The entire week has been dominated by a close correlation between stock prices and bonds yields. This has been especially noticeable after 9:30am ET on any given day (the NYSE opening bell, when more liquidity and volume hit the market), but even outside those hours, there’s been enough correlation that it makes sense to keep an eye on stocks at the moment. It also serves as a reminder that this week’s bond rally may be more fragile than it seems, depending on what the stock market does next.
In fact, there is already one subtle sign of that fragility. It can be seen in the following chart which shows the strong correlation mentioned above. The subtle part involves the variation in bond behavior at the various low points for stocks. Specifically, if the correlation were perfect, bond yields would bottom out around the same level at the same time that stocks were hitting their own lows. A relatively flat line can connect the low points for stocks. Bonds on the other hand did better than stocks suggested on the 19th and slightly worse on the 20th.
Should we read much into this? Not really. Correlation such as this is typically only made possible by very small time horizons. If we zoom the chart out (but maintain the same y-axis scaling used in the chart above), we can see the general trend has been for stocks and bonds to lose ground together since the big shift in the Fed’s policy stance in early 2022. The reconnection is relatively recent, and we wouldn’t expect it to be perfectly correlated from here on out.
Even if we’re not expecting the lines to remain right on top of each other, we can still glean some insight from their relationship. Going back to the first chart, we can look for similar divergences. In other words, if stocks make additional lows, and bond yields failed to do the same, one conclusion would be that bond traders are increasingly hesitant to chase the stock sell-off. That would make us feel more defensive about potential losses in bonds. Conversely, if bonds manage to make new lows (in yield) without the help of stocks, we might feel a bit more optimistic.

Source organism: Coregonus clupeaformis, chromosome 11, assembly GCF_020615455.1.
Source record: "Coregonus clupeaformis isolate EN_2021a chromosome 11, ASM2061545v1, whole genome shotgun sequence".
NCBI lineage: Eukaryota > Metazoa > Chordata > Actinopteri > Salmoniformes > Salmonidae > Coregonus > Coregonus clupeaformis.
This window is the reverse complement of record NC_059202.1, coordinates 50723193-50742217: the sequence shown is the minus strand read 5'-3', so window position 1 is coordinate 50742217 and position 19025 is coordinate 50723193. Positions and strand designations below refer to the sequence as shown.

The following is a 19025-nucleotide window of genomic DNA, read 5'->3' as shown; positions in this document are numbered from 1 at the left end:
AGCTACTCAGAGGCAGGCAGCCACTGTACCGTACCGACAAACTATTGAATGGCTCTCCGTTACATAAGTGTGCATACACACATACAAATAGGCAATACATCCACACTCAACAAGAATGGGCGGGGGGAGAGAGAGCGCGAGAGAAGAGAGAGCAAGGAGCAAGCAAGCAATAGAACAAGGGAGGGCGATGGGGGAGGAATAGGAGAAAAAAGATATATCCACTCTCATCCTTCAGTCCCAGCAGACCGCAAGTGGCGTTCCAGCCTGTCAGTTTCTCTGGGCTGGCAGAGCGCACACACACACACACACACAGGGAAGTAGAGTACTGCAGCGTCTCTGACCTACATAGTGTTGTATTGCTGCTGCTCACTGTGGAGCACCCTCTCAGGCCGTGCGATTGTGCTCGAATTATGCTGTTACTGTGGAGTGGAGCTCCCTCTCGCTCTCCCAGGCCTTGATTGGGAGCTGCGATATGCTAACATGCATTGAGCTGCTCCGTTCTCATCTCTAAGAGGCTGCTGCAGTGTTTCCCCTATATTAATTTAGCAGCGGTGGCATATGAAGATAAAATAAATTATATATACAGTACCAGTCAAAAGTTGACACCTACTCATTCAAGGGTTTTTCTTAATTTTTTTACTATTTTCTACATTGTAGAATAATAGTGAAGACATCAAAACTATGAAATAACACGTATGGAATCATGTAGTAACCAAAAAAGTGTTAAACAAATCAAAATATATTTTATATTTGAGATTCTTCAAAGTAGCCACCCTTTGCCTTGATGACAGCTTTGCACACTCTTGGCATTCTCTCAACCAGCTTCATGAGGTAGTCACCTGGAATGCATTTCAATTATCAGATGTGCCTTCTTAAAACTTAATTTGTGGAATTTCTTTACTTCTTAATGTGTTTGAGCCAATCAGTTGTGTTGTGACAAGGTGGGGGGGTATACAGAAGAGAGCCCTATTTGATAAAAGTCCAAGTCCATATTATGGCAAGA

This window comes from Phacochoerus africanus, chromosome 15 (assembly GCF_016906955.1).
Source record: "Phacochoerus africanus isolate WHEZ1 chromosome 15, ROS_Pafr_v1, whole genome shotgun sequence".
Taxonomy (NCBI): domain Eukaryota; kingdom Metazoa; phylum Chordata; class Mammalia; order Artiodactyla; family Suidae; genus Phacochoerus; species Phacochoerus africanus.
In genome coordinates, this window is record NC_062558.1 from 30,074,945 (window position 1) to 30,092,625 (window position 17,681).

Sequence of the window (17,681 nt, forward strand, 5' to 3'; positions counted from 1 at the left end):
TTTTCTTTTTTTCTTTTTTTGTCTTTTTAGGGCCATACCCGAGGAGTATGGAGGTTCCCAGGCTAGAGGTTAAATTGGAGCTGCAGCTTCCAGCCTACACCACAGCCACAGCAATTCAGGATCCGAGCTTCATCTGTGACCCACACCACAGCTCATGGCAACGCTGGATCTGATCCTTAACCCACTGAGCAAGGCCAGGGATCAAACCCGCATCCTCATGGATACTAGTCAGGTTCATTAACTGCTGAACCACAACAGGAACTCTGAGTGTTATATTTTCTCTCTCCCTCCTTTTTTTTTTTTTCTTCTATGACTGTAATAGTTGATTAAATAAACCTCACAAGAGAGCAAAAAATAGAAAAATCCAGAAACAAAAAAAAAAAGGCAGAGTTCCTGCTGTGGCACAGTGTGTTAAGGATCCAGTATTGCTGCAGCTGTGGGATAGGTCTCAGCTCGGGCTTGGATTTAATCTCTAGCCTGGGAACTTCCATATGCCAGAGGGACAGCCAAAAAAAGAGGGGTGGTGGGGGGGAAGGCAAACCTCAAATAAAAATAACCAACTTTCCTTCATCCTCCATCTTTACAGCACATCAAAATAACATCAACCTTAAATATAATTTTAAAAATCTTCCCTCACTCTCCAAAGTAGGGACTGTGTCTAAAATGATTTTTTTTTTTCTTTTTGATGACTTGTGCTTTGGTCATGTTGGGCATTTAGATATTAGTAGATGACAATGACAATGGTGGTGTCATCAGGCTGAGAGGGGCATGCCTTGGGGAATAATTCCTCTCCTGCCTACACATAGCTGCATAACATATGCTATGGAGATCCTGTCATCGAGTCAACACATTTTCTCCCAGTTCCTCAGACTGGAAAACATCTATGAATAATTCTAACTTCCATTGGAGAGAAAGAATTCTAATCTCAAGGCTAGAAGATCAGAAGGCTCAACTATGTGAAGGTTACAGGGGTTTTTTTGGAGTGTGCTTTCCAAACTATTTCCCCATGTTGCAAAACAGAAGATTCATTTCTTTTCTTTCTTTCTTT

Remember when the Fed began to abruptly revise its policy tightening pace at the start of the year and both stocks and bonds began to sell off? That’s the logical play for markets when the Fed ratchets up its tightening pace, but by the end of March, stocks were able to bounce enough to allay fears about the onset of a bear market. The bounce proved to be a dead cat, and 6 weeks later, the bear is at the door or already in the living room if you ask the NASDAQ. Even the S&P (via futures) is at the -20% mark vs late December highs this morning.
The big stock swoon is helping bonds, but it will need to coincide with legitimately lower inflation if we’re to yields decline even half as quickly as stocks prices. That said, with the help of Thursday AM data (and overnight stock weakness) yields have fallen enough to question the trend that was intact as recently as Wednesday afternoon. In so doing, we’re likely to find that it’s more appropriate to move the goalposts than to conclude the ideas that underlie the trend are no longer relevant.
Moving the goalposts has a shady connotation. No one likes playing a game where the rules can be changed in the middle, but don’t think of the bond trend that way. The purpose of the trend is to capture an idea and measure its progress. The idea in the case of the previous trend was that, although bond yields have been moderating, they remained under a bit of pressure as markets wait for inflation data to play out in the coming months. Now that stocks are digesting China’s covid lockdowns, and other global growth concerns, bonds are simply under a bit less pressure. Either way, moving the goalposts is actually a necessary step in order for our baseline outlook of a choppy, sideways range to take shape.
In other words, maybe we’ll be talking about the blue “eventual line,” or some other nearby horizontal level as the next location for the goalposts. A warning though: for now, friendly developments in the trend are heavily dependent on large, ongoing losses in stocks. If stocks manage to find their footing and bounce in any sustainable way, bonds probably won’t like it. The exception would be over the longer run (a few months out) if stocks were bouncing because inflation data improved faster than expected and the Fed surprised the market by acknowledging it that quickly. Bottom line: this is “nice” for now, but there can’t be a big, sustainable rally in bonds without compelling signs that inflation is on course to return to normal (or close to it).